Analyizing the dynamics of a pendulum hanging in an accelerating car

  • #1

Homework Statement



A small weight of mass 'm' hangs from a string in an automobile. Initially, the car is at rest with the weight hanging vertically. Then, the car SUDDENLY accelerates to a rate 'A'. Find the maximum angle [tex]\varphi_{max}[/tex] through which the weight swings by analyzing the motion of the pendulum WITHIN AN INERTIAL REFERENCE FRAME.

Homework Equations



In my book they derive the solution to this problem using an analysis within a NON-INERTIAL reference frame. The answer is:

[tex]\varphi_{max}[/tex] = 2*arctan(A/g) (1)

If you instead try to find the static angle the pendulum makes with the vertical in a car that is already accelerating at a constant rate A you will find that the static angle is half of the maximum angle given by equation (1).

The problem we are being asked though is to try and derive equation (1) using a non-inertial frame and I cannot figure out how to carry out the calculation.

The Attempt at a Solution



I am assuming that the best way to solve this problem is to use a classic Newton's 2nd Law analysis using an inertial reference frame that is stationary with respect to the car. Or is it better to solve this problem using an energy approach? Note that when I say an energy approach I do NOT mean forming the Lagrangian and solving that way. In my class we have only been doing classical analyses using Newton's formulation of mechanics so Lagrangian and Hamiltonian analyses are not acceptable for my class. By energy approach I simply mean that the weight increases in potential energy as it approaches the max angle, thus the corresponding increase in the kinetic energy of the bob must equal the increase in grav. potential so maybe there is a way to connect the kinetic energy of the bob with the acceleration of the car?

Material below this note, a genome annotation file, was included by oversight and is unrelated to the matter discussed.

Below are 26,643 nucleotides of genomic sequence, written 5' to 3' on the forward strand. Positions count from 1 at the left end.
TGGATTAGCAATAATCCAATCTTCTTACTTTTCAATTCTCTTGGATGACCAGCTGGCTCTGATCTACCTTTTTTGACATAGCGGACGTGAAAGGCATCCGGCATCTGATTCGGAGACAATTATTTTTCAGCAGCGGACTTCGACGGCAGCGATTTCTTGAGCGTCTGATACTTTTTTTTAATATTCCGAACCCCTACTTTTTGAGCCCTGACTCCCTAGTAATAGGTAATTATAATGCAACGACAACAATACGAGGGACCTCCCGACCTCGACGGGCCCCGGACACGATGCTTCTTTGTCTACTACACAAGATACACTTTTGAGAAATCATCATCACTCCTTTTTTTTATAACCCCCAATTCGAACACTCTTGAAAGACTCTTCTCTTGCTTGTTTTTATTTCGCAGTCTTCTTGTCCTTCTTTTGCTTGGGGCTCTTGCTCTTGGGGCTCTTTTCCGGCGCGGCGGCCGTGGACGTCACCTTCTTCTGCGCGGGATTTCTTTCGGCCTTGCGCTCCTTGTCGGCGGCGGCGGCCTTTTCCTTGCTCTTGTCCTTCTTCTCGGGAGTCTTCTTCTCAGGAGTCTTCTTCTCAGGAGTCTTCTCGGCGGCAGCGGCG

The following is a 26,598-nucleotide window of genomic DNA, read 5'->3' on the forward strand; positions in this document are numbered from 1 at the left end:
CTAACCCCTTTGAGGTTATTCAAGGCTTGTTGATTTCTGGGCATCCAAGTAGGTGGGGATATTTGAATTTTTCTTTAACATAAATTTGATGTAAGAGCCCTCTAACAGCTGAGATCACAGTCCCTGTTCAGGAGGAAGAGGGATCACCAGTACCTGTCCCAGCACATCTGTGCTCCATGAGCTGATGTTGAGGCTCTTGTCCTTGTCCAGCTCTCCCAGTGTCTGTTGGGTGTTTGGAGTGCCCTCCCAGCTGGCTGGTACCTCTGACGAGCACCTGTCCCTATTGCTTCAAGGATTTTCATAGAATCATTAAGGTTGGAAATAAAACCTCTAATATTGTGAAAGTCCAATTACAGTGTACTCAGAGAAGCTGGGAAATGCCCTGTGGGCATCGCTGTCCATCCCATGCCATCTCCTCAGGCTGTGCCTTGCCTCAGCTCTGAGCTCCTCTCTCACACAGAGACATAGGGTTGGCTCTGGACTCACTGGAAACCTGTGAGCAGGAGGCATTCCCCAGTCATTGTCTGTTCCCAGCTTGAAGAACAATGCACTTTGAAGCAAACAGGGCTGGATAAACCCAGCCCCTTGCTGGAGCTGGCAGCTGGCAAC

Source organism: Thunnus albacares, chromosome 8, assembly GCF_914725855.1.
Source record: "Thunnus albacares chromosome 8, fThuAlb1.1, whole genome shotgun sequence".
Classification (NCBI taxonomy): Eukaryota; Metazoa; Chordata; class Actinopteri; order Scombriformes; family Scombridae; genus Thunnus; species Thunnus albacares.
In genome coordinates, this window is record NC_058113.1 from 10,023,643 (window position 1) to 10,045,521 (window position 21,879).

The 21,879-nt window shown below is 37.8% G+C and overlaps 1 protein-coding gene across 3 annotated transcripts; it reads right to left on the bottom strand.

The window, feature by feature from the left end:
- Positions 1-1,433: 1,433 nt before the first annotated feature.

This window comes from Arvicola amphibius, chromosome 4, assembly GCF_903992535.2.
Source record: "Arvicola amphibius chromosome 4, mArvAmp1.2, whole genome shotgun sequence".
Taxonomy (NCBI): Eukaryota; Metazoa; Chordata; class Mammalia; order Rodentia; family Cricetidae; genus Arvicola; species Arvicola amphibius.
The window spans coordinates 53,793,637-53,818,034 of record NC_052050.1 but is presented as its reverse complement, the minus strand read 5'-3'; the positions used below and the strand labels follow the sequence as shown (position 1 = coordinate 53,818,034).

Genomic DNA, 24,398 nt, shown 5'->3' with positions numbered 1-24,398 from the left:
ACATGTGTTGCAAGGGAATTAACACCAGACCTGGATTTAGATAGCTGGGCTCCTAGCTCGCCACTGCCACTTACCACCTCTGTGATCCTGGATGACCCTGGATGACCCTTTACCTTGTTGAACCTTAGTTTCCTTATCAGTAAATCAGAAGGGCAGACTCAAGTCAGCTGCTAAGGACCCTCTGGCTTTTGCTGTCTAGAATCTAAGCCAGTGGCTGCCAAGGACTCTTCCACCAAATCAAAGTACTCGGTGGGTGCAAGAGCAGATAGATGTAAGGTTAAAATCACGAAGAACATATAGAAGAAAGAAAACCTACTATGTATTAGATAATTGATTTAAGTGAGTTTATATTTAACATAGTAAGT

By the way this is not a homework question. Instead my professor challenged us to attempt to solve this problem in an inertial frame. I hope that I am not posting this question in the wrong forum. If I am I am sorry but I am new here so just let me know and I will move it.
 
Last edited:

Answers and Replies

  • #2
674
2
In the part 2 you say "derive equation (1) using a non-inertial frame" which contradicts what you said in part 1. So I am confused now. Basically what specific reference frame are you deriving this in... Outside of the car, inside of the car, or the bob's frame of reference.
 
  • #3
In the part 2 you say "derive equation (1) using a non-inertial frame" which contradicts what you said in part 1. So I am confused now. Basically what specific reference frame are you deriving this in... Outside of the car, inside of the car, or the bob's frame of reference.

Sorry. It should be "inertial frame". In my textbook the solution is given for a non-inertial frame. The challenge was posed to us to try to solve this problem within an inertial frame. Thanks for letting me know about that typo. I will edit it right away.
 
  • #4


1. Homework Statement


A small weight of mass 'm' hangs from a string in an automobile. Initially, the car is at rest with the weight hanging vertically. Then, the car SUDDENLY accelerates to a rate 'A'. Find the maximum angle [tex]\varphi_{max}[/tex] through which the weight swings by analyzing the motion of the pendulum WITHIN AN INERTIAL REFERENCE FRAME.